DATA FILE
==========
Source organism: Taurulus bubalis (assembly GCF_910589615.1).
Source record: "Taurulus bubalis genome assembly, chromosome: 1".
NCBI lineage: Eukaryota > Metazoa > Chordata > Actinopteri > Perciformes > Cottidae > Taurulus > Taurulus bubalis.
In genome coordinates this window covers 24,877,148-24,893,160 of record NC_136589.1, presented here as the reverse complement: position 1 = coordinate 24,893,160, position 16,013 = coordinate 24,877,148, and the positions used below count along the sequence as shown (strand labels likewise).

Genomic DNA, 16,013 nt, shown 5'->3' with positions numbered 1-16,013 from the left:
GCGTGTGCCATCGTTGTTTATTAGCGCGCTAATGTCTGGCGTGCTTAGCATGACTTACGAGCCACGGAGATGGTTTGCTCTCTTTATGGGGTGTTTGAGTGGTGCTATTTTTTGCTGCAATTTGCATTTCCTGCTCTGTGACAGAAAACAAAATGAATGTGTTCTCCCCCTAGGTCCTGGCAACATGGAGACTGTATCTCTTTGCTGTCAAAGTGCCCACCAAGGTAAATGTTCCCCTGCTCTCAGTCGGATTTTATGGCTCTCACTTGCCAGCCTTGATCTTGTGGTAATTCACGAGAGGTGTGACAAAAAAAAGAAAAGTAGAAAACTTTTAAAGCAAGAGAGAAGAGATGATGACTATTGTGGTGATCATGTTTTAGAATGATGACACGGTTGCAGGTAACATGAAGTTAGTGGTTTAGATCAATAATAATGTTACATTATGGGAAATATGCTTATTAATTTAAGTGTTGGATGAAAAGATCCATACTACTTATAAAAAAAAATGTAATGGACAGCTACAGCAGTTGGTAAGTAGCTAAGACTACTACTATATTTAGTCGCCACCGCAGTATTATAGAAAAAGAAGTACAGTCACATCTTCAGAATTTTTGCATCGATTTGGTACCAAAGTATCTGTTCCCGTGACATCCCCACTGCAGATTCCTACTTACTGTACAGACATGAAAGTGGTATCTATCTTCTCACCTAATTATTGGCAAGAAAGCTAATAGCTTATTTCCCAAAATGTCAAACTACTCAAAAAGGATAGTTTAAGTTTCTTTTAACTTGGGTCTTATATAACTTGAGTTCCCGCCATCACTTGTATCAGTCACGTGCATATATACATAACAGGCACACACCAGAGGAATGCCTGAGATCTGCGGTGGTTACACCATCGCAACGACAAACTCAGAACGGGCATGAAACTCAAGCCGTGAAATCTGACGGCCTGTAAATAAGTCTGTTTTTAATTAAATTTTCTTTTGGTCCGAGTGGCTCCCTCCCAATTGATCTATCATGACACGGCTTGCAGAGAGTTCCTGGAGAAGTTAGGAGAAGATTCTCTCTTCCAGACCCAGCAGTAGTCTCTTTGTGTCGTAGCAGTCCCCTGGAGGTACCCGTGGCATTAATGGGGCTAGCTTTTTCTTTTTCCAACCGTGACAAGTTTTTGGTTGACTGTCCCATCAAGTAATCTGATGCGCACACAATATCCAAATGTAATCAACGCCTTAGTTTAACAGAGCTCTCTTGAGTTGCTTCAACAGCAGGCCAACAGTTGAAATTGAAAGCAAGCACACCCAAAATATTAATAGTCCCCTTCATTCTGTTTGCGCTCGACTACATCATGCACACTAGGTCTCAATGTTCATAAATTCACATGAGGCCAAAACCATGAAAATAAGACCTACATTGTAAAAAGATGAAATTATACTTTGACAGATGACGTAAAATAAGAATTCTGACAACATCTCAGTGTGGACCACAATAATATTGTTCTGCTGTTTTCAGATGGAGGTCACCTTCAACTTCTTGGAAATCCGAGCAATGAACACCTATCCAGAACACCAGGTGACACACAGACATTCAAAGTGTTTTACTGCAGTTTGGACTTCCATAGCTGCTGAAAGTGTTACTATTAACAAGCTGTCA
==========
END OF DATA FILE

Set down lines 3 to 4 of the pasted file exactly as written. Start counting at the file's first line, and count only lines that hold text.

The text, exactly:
NCBI lineage: Eukaryota > Metazoa > Chordata > Actinopteri > Perciformes > Cottidae > Taurulus > Taurulus bubalis.
In genome coordinates this window covers 24,877,148-24,893,160 of record NC_136589.1, presented here as the reverse complement: position 1 = coordinate 24,893,160, position 16,013 = coordinate 24,877,148, and the positions used below count along the sequence as shown (strand labels likewise).